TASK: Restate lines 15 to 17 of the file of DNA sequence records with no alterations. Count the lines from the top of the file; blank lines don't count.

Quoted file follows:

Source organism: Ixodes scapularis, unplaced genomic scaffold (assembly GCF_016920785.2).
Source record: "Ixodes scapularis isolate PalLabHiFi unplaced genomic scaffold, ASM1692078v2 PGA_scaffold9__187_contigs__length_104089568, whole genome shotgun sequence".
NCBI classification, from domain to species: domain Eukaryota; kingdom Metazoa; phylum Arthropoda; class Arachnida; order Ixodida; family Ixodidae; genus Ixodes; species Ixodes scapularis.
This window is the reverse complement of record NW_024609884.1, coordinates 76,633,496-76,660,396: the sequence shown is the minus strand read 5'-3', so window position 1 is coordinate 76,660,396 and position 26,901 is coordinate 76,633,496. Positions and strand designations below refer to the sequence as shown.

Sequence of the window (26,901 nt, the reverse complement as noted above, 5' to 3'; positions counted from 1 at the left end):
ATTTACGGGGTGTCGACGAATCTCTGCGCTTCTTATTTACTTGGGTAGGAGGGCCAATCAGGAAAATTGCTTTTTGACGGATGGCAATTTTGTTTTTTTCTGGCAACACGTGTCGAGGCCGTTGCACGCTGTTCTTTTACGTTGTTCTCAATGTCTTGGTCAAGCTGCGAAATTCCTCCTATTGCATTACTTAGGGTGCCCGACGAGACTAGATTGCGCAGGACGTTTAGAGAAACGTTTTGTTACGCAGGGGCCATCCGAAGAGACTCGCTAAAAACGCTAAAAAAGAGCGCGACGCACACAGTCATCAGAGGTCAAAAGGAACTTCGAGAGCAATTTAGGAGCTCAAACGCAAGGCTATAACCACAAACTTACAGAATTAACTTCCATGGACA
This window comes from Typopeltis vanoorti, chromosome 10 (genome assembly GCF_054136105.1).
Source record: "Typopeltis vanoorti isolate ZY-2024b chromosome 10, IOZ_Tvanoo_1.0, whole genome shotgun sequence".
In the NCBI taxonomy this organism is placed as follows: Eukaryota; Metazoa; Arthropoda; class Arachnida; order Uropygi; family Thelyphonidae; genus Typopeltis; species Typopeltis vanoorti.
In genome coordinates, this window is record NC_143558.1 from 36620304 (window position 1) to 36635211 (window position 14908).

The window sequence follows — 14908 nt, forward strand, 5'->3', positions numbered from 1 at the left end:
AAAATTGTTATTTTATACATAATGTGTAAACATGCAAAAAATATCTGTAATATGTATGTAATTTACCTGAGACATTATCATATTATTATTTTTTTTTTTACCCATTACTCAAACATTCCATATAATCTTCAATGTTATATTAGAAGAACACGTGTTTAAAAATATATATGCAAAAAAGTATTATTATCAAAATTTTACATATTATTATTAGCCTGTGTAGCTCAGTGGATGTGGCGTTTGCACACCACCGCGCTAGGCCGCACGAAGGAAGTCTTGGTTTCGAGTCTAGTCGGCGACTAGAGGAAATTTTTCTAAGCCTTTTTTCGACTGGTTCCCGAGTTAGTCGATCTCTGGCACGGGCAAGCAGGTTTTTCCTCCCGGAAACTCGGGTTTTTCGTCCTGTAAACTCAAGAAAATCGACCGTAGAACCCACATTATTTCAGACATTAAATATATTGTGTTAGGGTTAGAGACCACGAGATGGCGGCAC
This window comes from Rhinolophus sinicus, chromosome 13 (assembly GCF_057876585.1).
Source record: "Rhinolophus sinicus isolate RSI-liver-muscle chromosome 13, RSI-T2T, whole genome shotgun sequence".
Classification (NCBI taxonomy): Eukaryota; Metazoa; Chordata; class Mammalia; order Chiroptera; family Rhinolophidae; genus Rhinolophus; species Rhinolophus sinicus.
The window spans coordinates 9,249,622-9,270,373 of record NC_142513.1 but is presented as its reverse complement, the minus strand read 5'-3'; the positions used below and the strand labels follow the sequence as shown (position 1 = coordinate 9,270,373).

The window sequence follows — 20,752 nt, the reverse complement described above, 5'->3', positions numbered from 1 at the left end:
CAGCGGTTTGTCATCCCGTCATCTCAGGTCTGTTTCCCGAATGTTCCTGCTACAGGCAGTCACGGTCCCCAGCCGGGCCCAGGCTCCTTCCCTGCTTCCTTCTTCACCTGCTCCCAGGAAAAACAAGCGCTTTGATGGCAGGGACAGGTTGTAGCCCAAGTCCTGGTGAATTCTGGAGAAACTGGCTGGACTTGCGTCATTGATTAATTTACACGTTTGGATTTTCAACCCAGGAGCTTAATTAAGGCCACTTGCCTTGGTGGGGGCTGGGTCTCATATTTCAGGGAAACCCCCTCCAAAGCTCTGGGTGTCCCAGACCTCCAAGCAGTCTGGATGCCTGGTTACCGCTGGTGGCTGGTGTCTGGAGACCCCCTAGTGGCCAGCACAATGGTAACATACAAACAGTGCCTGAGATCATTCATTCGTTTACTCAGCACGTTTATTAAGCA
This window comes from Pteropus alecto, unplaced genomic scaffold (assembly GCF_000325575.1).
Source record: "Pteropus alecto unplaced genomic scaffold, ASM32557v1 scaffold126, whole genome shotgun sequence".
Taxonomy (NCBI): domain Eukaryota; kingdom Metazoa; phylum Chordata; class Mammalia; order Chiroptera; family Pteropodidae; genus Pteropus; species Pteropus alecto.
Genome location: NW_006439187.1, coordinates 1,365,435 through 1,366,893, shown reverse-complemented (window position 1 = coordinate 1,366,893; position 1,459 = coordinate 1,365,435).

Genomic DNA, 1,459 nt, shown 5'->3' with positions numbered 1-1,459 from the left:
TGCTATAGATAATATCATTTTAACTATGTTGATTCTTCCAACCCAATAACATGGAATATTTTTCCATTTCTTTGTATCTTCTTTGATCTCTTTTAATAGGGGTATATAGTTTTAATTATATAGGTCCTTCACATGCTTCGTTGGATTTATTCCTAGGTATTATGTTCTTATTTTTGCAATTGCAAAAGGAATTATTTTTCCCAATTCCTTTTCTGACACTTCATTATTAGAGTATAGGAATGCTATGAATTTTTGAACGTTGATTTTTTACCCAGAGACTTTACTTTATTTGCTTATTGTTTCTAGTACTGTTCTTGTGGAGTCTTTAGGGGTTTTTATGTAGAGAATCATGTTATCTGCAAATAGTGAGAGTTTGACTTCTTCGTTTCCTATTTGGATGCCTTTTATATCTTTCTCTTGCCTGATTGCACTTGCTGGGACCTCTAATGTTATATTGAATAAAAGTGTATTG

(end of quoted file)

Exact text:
Classification (NCBI taxonomy): Eukaryota; Metazoa; Chordata; class Mammalia; order Chiroptera; family Rhinolophidae; genus Rhinolophus; species Rhinolophus sinicus.
The window spans coordinates 9,249,622-9,270,373 of record NC_142513.1 but is presented as its reverse complement, the minus strand read 5'-3'; the positions used below and the strand labels follow the sequence as shown (position 1 = coordinate 9,270,373).

The window sequence follows — 20,752 nt, the reverse complement described above, 5'->3', positions numbered from 1 at the left end: